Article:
copper tube fins
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  1. #1
    Join Date
    Mar 2007
    Posts
    72

    copper tube fins

    In my garage there is an exposed 8' run of 3/4" rigid copper line which is a section of the circulatory system plumbing of the hot water boiler which heats the house. I would prefer that this 8' run was a finned tube which would then radiate some heat into the garage. Instead of having to cut the section out and replace it with a manufactured fin tube section, isn't there something like replacement fins that could be added to the bare pipe, perhaps clipped on, which would essentially create a finned tube radiator out of the bare section of run?
    Also, for other badly bent or damaged sections of fins on baseboard fin tubes in other locations in the house, is there such a way to replace them? I noticed that I can just cut the damaged thin aluminum square fins and pull them right off the pipe with no problem, leaving a bare tube...
    The basic type of baseboard fin (and fin tube) I'm talking about is pictured on the lower right in the photo below.

  2. #2
    Join Date
    Oct 2007
    Location
    ontario
    Posts
    92
    Ive never seen or heard of such a thing. I cant see it being as easy as said.

  3. #3
    Join Date
    Sep 2007
    Location
    Yuma, Arizona
    Posts
    252
    Boy you sure did yourself a favor by removing the damaged aluminum square fins and pulling them off the pipe leaving the pipe bare.

    Perhaps you have the solution to your first question, Just keep removing these fins off of your baseboard heaters and I'm sure you'll find a way to attach them to your hot water pipe in your garage.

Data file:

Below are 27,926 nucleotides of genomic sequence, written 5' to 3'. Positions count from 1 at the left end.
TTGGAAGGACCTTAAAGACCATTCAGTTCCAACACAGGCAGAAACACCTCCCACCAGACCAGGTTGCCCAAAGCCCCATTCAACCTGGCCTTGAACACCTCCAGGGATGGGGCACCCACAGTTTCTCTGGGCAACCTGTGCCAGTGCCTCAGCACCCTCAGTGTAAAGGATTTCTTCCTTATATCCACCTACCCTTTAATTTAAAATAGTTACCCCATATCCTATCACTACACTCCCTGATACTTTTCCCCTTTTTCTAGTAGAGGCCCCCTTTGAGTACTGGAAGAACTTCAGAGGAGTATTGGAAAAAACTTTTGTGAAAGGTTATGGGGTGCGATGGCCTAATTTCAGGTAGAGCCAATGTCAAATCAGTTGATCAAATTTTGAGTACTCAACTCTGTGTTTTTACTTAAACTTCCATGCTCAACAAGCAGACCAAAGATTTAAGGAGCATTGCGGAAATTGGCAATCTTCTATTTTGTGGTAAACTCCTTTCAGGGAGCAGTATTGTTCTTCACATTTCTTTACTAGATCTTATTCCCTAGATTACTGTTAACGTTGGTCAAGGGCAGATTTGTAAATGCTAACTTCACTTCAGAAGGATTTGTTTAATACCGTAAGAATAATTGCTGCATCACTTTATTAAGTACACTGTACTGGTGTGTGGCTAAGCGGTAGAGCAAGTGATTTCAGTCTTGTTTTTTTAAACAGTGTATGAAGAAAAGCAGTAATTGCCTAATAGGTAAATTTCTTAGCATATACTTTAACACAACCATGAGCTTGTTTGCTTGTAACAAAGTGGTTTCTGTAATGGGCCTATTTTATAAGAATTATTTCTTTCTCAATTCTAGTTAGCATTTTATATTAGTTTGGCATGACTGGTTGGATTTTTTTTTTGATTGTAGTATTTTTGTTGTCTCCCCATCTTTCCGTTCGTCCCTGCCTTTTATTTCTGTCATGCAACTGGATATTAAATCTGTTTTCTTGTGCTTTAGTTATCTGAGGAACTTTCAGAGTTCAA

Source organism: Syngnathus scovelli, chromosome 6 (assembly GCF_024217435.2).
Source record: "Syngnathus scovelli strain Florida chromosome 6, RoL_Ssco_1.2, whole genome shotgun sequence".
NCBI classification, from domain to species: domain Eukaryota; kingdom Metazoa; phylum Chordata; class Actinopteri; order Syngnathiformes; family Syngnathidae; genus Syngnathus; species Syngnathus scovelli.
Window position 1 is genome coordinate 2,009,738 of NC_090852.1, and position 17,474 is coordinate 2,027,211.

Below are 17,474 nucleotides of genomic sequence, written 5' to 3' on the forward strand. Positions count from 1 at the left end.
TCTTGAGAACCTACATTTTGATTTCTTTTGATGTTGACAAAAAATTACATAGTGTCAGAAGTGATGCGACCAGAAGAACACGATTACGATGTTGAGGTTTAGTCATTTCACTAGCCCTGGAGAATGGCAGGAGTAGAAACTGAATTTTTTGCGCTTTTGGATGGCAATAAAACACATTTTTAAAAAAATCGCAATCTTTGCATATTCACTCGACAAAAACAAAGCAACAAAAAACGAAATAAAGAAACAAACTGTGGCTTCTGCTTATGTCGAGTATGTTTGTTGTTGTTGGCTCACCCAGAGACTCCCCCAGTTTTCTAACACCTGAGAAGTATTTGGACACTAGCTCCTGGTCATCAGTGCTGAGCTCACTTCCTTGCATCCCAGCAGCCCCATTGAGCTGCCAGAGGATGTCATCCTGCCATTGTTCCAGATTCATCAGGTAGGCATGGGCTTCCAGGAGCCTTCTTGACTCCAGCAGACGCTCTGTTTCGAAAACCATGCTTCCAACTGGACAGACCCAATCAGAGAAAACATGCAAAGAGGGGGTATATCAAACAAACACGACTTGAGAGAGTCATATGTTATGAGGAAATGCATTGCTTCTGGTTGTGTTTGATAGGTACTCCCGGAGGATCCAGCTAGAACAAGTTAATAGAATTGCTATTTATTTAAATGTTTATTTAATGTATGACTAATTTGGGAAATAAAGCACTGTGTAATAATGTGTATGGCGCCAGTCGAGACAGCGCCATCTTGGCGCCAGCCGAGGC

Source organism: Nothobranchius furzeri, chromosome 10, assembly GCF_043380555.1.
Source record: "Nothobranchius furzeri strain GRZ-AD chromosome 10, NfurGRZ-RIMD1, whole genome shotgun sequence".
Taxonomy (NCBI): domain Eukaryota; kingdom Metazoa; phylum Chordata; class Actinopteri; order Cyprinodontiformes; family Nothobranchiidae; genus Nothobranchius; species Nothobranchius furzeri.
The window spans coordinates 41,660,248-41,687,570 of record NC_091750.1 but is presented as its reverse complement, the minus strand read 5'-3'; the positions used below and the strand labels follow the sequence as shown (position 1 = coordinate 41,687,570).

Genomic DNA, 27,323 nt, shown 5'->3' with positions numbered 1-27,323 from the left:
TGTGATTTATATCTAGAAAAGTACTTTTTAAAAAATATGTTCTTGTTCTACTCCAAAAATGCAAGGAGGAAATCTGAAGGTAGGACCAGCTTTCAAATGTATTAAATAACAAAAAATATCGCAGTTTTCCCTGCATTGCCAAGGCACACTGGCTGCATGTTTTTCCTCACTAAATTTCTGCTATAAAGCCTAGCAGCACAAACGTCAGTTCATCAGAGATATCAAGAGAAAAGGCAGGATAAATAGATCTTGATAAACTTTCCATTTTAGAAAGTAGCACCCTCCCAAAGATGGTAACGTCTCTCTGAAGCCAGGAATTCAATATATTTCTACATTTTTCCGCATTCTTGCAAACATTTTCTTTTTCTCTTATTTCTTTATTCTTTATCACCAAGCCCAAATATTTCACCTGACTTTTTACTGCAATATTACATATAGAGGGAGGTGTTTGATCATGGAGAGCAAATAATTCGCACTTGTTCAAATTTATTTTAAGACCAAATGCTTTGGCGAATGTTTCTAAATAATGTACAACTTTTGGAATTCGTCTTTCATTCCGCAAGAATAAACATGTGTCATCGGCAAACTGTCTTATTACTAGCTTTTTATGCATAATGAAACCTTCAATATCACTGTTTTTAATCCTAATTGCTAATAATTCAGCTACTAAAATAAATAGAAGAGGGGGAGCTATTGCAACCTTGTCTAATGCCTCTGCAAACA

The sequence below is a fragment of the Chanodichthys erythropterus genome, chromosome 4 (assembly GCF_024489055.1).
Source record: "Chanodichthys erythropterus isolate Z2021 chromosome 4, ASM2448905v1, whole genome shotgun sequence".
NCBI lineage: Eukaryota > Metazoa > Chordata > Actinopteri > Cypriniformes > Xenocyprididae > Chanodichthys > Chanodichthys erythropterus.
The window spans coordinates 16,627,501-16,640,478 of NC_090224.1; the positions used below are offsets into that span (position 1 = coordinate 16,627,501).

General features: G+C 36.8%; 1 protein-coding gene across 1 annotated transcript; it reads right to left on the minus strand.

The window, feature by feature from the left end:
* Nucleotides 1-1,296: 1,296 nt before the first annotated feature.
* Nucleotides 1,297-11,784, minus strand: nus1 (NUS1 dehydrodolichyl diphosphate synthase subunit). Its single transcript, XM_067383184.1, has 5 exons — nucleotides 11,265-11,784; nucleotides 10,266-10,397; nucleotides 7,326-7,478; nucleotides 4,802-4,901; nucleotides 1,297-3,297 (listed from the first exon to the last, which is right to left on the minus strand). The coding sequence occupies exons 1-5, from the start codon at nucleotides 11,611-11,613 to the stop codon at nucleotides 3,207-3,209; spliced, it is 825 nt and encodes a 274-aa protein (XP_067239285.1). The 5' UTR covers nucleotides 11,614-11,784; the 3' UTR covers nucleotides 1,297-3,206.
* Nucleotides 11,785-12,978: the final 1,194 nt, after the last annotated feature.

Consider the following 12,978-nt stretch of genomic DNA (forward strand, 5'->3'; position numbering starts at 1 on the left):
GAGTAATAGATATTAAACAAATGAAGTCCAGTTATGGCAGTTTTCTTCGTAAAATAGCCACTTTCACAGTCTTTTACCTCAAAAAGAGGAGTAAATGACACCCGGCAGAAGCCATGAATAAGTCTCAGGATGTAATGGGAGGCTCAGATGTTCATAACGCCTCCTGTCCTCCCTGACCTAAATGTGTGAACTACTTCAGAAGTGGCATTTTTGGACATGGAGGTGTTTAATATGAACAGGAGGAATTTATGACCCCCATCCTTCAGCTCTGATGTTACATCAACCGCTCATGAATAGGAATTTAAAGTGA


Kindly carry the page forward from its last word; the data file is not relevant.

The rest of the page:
Then perhaps on those really cold days you can huddle around your hot water pipe in your garage and stay warm? Just a thought.

  4. #4
    Join Date
    Mar 2007
    Posts
    72
    Quote Originally Posted by rotaryfrk View Post
    Boy you sure did yourself a favor by removing the damaged aluminum square fins and pulling them off the pipe leaving the pipe bare.
    I didn't remove any damaged aluminum square fins. I removed some that weren't damaged. They were located on the end of the finned tube next to the joint where the finned tube connects to the regular tube. I removed them so I could get the tubing cutter on the end part of the the finned tube in order to be able to repair a hole (cut out and splice in a repaired section) in the line which occured next to the end of the finned tube due to a a frozen pipe in a bedroom which caused the pipe to burst. So now I was just wondering if there is a way to replace the square fins which I pulled off, or perhaps other badly bent or damaged fins in other baseboard locations. But I guess there isn't, nobody's ever heard of such a thing. In the garage, the 8' section mentioned in my initial post used to be a finned section but was replaced with a regular section of copper line when the finned section burst by both ends because the pipe froze there. It was replaced with the regular section instead of a finned tube section because a finned tube section was not immediately available to make the repair which needed to be made in a hurry. FYI

  5. #5
    Join Date
    Jun 2003
    Location
    New Hampshire
    Posts
    2,666
    Just replace the 8 foot section with new baseboard finned tube.
    Its not that expensive.
    Besides the copper tubing that is baseboard is thinner wall which transfers heat much better than standard M type copper tubing.